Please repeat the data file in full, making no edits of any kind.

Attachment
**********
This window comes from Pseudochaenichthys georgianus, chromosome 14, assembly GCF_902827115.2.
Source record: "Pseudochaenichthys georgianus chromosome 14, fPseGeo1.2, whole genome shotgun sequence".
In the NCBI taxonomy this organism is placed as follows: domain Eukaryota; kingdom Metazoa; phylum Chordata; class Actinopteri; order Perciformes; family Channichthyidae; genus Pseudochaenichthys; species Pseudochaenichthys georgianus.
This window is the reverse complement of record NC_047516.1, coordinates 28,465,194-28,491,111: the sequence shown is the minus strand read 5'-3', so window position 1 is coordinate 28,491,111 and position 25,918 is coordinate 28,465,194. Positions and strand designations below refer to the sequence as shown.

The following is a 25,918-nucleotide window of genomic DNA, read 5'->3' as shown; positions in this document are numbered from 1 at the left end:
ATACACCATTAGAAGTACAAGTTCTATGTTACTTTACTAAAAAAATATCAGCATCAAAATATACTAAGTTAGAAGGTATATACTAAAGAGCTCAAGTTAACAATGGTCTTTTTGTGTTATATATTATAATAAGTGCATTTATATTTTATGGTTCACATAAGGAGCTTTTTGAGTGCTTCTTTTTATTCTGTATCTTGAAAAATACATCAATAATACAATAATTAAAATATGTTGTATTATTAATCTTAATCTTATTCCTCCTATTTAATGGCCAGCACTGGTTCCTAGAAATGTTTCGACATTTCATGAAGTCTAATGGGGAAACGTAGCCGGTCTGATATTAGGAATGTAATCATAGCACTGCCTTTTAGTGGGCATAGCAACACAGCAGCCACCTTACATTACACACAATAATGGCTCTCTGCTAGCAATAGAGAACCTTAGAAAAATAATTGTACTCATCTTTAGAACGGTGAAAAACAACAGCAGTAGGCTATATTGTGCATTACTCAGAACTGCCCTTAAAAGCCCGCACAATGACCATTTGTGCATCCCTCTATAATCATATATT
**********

This window comes from Pseudochaenichthys georgianus, chromosome 14, assembly GCF_902827115.2.
Source record: "Pseudochaenichthys georgianus chromosome 14, fPseGeo1.2, whole genome shotgun sequence".
In the NCBI taxonomy this organism is placed as follows: domain Eukaryota; kingdom Metazoa; phylum Chordata; class Actinopteri; order Perciformes; family Channichthyidae; genus Pseudochaenichthys; species Pseudochaenichthys georgianus.
This window is the reverse complement of record NC_047516.1, coordinates 28,465,194-28,491,111: the sequence shown is the minus strand read 5'-3', so window position 1 is coordinate 28,491,111 and position 25,918 is coordinate 28,465,194. Positions and strand designations below refer to the sequence as shown.

The following is a 25,918-nucleotide window of genomic DNA, read 5'->3' as shown; positions in this document are numbered from 1 at the left end:
ATACACCATTAGAAGTACAAGTTCTATGTTACTTTACTAAAAAAATATCAGCATCAAAATATACTAAGTTAGAAGGTATATACTAAAGAGCTCAAGTTAACAATGGTCTTTTTGTGTTATATATTATAATAAGTGCATTTATATTTTATGGTTCACATAAGGAGCTTTTTGAGTGCTTCTTTTTATTCTGTATCTTGAAAAATACATCAATAATACAATAATTAAAATATGTTGTATTATTAATCTTAATCTTATTCCTCCTATTTAATGGCCAGCACTGGTTCCTAGAAATGTTTCGACATTTCATGAAGTCTAATGGGGAAACGTAGCCGGTCTGATATTAGGAATGTAATCATAGCACTGCCTTTTAGTGGGCATAGCAACACAGCAGCCACCTTACATTACACACAATAATGGCTCTCTGCTAGCAATAGAGAACCTTAGAAAAATAATTGTACTCATCTTTAGAACGGTGAAAAACAACAGCAGTAGGCTATATTGTGCATTACTCAGAACTGCCCTTAAAAGCCCGCACAATGACCATTTGTGCATCCCTCTATAATCATATATT